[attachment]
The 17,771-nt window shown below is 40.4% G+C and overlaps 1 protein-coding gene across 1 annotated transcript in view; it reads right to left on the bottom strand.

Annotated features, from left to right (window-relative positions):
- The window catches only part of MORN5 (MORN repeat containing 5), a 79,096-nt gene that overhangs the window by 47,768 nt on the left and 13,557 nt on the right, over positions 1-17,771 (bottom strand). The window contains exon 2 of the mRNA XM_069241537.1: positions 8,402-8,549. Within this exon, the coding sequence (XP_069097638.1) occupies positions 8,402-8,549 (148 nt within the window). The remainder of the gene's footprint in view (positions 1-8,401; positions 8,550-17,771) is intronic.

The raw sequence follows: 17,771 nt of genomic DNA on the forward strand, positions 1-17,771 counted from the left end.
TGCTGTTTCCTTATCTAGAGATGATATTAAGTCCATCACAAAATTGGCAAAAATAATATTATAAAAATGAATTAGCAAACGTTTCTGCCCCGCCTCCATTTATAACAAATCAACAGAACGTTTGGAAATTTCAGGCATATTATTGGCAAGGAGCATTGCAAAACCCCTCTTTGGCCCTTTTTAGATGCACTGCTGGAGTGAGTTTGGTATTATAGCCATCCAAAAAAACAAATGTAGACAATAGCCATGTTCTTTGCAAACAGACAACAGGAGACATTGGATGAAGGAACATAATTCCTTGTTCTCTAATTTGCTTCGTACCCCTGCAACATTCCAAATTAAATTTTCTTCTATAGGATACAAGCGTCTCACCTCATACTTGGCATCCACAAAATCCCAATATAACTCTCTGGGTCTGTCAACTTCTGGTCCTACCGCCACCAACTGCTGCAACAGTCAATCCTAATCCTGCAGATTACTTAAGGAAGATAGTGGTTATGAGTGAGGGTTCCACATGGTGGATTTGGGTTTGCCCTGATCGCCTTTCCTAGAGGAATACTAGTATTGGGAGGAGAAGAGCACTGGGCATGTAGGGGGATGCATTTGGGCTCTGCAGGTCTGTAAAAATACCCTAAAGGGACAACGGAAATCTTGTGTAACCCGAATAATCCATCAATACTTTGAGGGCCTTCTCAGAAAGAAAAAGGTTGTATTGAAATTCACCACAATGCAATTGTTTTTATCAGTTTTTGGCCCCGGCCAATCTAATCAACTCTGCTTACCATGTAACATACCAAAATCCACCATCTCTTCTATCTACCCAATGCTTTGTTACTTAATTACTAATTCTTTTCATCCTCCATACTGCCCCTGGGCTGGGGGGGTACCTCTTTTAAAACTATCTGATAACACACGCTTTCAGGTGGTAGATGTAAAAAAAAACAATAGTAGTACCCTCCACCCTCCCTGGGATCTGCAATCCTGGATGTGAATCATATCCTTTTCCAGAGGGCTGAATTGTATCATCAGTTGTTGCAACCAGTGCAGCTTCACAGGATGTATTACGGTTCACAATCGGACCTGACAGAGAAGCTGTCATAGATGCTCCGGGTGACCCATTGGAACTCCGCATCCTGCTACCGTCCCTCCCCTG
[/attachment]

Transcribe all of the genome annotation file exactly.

The 17,771-nt window shown below is 40.4% G+C and overlaps 1 protein-coding gene across 1 annotated transcript in view; it reads right to left on the bottom strand.

Annotated features, from left to right (window-relative positions):
- The window catches only part of MORN5 (MORN repeat containing 5), a 79,096-nt gene that overhangs the window by 47,768 nt on the left and 13,557 nt on the right, over positions 1-17,771 (bottom strand). The window contains exon 2 of the mRNA XM_069241537.1: positions 8,402-8,549. Within this exon, the coding sequence (XP_069097638.1) occupies positions 8,402-8,549 (148 nt within the window). The remainder of the gene's footprint in view (positions 1-8,401; positions 8,550-17,771) is intronic.

The raw sequence follows: 17,771 nt of genomic DNA on the forward strand, positions 1-17,771 counted from the left end.
TGCTGTTTCCTTATCTAGAGATGATATTAAGTCCATCACAAAATTGGCAAAAATAATATTATAAAAATGAATTAGCAAACGTTTCTGCCCCGCCTCCATTTATAACAAATCAACAGAACGTTTGGAAATTTCAGGCATATTATTGGCAAGGAGCATTGCAAAACCCCTCTTTGGCCCTTTTTAGATGCACTGCTGGAGTGAGTTTGGTATTATAGCCATCCAAAAAAACAAATGTAGACAATAGCCATGTTCTTTGCAAACAGACAACAGGAGACATTGGATGAAGGAACATAATTCCTTGTTCTCTAATTTGCTTCGTACCCCTGCAACATTCCAAATTAAATTTTCTTCTATAGGATACAAGCGTCTCACCTCATACTTGGCATCCACAAAATCCCAATATAACTCTCTGGGTCTGTCAACTTCTGGTCCTACCGCCACCAACTGCTGCAACAGTCAATCCTAATCCTGCAGATTACTTAAGGAAGATAGTGGTTATGAGTGAGGGTTCCACATGGTGGATTTGGGTTTGCCCTGATCGCCTTTCCTAGAGGAATACTAGTATTGGGAGGAGAAGAGCACTGGGCATGTAGGGGGATGCATTTGGGCTCTGCAGGTCTGTAAAAATACCCTAAAGGGACAACGGAAATCTTGTGTAACCCGAATAATCCATCAATACTTTGAGGGCCTTCTCAGAAAGAAAAAGGTTGTATTGAAATTCACCACAATGCAATTGTTTTTATCAGTTTTTGGCCCCGGCCAATCTAATCAACTCTGCTTACCATGTAACATACCAAAATCCACCATCTCTTCTATCTACCCAATGCTTTGTTACTTAATTACTAATTCTTTTCATCCTCCATACTGCCCCTGGGCTGGGGGGGTACCTCTTTTAAAACTATCTGATAACACACGCTTTCAGGTGGTAGATGTAAAAAAAAACAATAGTAGTACCCTCCACCCTCCCTGGGATCTGCAATCCTGGATGTGAATCATATCCTTTTCCAGAGGGCTGAATTGTATCATCAGTTGTTGCAACCAGTGCAGCTTCACAGGATGTATTACGGTTCACAATCGGACCTGACAGAGAAGCTGTCATAGATGCTCCGGGTGACCCATTGGAACTCCGCATCCTGCTACCGTCCCTCCCCTG